Exercise routines during the school day are yielding impressive results at one Dubai primary school
Dubai school's 'mini boot camps' for children as young as four
A mini boot camp for primary school children may seem an extreme way of getting the healthy living message across but the idea is delivering impressive results for one Dubai school.
Children as young as four at Manor Primary School are taking part in a daily one mile (1.6km) walk around the school grounds, and other fitness sessions are being incorporated into the school curriculum.
Drastic measures were taken by the school’s headteacher, Karen Davies, after the Briton was shocked at just how unfit the children were.
Her methods may be more revolution than evolution but they are giving children a newfound love of exercise and the school, in Al Safa, has been receiving rave reviews from parents.
“As a new headteacher in Dubai, I found quite a lot of the children were unfit and had a weak core that affected their ability to sit properly at a table or to write for a period of time,” said Mrs Davies.
“Quite a few had reduced mobility, so I asked the question why.
“We noticed their stamina was shocking. There is a sports hall we use with a 100-metre lap, and I was shocked to find out how few pupils were able to complete a lap without stopping.
“Since then, we’ve introduced core strengthening exercises every day and also a mile a day walk.”
The World Health Organisation has identified childhood obesity as one of the most serious health challenges of the 21st century.
Globally, the number of overweight children under the age of 5 was estimated at 42 million in 2015.
In the same year, Dubai Health Authority research found 20 per cent of children under the age of 11 were obese, while 40 per cent of 11 to 16-year-olds were classified as overweight.
A Ras Al Khaimah study of 44,942 children and young people published last year found similar results.
Those aged 3 to 18 were assessed, with 24 per cent deemed obese and 40 per cent overweight, and 5.7 per cent tipped the scales as morbidly obese. Of those who took part in the study, 90 per cent were Emiratis.
Children at Manor Primary from as young as 4 up to ages 11 and 12 are taking part in regular exercise during the school day.
Starting children early in a healthy living education is important to develop good habits that will last a lifetime, said Mrs Davies.
The school has 111 children, so the numbers are manageable. Children are also encouraged to do skipping, active play at break-times and ride their bikes, with help from teachers.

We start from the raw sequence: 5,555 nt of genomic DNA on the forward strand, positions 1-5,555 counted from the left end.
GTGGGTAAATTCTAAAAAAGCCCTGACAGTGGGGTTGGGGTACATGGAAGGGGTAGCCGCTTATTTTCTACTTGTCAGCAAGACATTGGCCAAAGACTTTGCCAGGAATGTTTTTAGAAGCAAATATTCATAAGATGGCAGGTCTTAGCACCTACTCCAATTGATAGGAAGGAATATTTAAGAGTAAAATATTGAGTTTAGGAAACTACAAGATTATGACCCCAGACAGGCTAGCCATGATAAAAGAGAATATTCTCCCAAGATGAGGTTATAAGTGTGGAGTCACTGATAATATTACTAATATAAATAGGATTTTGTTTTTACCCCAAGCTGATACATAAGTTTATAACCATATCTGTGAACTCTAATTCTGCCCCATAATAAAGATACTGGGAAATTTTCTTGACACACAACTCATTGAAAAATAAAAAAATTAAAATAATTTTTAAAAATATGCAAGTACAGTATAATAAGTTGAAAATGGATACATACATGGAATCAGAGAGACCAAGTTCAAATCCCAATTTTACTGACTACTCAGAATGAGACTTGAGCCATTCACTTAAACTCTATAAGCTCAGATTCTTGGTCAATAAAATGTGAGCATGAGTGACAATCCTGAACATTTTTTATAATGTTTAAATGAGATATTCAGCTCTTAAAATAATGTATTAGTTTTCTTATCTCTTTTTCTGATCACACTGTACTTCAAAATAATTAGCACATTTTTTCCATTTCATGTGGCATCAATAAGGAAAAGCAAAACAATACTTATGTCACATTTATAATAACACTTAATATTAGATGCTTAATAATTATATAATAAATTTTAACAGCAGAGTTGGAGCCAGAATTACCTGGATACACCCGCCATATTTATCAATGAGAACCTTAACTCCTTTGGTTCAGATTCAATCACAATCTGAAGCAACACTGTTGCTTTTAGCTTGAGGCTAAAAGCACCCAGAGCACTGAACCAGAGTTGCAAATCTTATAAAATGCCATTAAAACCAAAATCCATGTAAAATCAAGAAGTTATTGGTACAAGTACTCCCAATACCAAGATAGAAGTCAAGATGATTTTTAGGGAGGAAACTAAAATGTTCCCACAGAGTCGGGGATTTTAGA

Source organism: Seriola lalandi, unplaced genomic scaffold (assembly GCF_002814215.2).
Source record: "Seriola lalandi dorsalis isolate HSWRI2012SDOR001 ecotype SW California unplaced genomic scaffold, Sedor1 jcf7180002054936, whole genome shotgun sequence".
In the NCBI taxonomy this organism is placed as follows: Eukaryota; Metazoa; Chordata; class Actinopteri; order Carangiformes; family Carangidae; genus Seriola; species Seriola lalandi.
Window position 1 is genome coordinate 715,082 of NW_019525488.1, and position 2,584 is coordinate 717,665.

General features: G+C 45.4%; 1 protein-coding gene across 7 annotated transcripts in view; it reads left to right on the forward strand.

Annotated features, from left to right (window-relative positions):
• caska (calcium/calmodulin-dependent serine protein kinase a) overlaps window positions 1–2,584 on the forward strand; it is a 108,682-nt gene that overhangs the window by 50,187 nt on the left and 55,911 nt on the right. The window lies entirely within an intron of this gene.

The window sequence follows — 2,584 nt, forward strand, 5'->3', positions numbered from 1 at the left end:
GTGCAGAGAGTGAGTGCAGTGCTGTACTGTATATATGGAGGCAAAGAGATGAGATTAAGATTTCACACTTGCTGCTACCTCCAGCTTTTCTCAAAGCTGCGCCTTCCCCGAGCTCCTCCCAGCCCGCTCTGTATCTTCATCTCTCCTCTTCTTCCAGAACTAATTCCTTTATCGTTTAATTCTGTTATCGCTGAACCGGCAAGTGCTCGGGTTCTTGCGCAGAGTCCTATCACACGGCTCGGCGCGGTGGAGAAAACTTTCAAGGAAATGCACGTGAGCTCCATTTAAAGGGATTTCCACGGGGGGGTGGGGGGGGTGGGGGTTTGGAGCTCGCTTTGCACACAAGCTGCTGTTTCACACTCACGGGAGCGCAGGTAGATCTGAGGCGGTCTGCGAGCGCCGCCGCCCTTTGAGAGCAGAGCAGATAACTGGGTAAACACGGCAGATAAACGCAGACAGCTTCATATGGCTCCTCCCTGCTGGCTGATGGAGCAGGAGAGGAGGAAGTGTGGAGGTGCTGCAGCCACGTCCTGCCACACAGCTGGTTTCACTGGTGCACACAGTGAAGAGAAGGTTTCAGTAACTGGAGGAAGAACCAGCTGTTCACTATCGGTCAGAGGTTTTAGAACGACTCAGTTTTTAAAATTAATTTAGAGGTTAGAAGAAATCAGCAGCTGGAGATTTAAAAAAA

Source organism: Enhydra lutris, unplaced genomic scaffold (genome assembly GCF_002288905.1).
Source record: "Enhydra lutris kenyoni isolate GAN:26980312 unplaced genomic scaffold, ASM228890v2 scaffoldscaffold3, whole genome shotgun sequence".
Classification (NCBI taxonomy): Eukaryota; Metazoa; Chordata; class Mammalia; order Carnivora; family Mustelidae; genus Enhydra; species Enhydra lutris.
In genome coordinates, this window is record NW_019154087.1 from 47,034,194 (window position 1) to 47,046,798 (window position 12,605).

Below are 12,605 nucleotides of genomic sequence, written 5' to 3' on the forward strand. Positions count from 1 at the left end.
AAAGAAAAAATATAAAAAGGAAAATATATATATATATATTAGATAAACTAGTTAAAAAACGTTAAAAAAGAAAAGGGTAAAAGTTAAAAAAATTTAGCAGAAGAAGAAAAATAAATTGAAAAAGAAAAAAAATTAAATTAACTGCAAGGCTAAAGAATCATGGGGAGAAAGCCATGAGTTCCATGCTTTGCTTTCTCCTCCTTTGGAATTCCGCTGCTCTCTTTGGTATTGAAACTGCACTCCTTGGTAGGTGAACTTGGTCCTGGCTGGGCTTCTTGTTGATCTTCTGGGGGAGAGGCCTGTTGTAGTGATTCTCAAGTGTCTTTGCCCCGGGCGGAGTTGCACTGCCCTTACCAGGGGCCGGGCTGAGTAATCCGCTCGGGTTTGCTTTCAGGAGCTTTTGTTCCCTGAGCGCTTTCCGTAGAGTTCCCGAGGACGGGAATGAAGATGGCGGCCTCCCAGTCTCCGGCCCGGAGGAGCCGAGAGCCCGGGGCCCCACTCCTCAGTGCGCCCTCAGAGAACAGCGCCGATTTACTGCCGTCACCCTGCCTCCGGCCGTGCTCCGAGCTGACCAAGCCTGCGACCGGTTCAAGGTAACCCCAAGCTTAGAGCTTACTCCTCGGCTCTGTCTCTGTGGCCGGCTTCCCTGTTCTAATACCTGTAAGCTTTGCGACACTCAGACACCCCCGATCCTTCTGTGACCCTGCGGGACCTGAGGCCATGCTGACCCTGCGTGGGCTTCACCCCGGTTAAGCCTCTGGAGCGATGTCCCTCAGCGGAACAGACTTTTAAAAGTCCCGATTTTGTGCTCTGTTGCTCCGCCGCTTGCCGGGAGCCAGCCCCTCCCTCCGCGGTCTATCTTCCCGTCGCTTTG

“A couple seriously struggled but, because of the way we teach, I tell the children to be proud of what they can do whatever their ability,” Mrs Davies said.
“Every child now either walks or runs a mile a day. We measured the distance around the school and teachers now take each class for a mile-a-day lesson. It also acts as a concentration break and gets them outside.
“Many children are indoors kids, so rarely go outside, particularly in the summer. We make sure they wear a hat, take a drinking bottle and walk in the shade.
“We have noticed much improvement in concentration in the class, particularly at the end of the day.”
The school has also banned the use of handheld electronic devices, a move supported by parents like Dr Sadaf Jalil Ahmed.
Dr Ahmed said the school is leading the way with its innovative approach towards healthy living.
“Manor Primary School is a smaller school but it has adopted strict, new measures to encourage youngsters to take up more exercise from an early age,” she said.
“It is having a positive effect on the children, and is an approach that should be developed by other schools.”
Children should take part in regular exercise from an early age, according to doctors, who say early years are crucial to developing good healthcare habits.
Overweight and obese children are likely to remain obese as adults and more likely to develop non-communicable diseases such as diabetes and cardiovascular disease at a younger age.
Dr Noobi Koya, a specialist paediatrician at the Canadian Specialist Hospital in Dubai, said: “Exercise and physical activity needs to be incorporated at a young age.
“You can’t just pull up a child in their teenage years and expect them to change. Exercise should be started as early as possible.
“After the first year, parents need to ensure there is 1 to 1.5 hours of activity during the day.”
A report card on physical activity for children and youth last year found just 17 per cent of UAE children achieved recommended levels of an hour of moderate to vigorous daily exercise.
“Children should not spend longer than an hour a day sitting doing no activity,” Dr Koya added.
“There is no limit on how much exercise children can have; if they want to be active then they should be allowed to be.”